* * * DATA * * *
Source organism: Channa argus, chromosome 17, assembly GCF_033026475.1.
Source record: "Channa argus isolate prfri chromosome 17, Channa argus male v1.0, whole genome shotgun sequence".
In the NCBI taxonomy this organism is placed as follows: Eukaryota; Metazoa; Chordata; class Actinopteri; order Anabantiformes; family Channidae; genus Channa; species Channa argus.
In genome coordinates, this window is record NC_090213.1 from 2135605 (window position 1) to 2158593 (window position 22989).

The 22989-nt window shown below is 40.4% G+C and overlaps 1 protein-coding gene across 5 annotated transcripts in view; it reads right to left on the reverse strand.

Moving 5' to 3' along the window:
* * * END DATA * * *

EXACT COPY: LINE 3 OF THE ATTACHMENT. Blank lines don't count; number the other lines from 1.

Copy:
In the NCBI taxonomy this organism is placed as follows: Eukaryota; Metazoa; Chordata; class Actinopteri; order Anabantiformes; family Channidae; genus Channa; species Channa argus.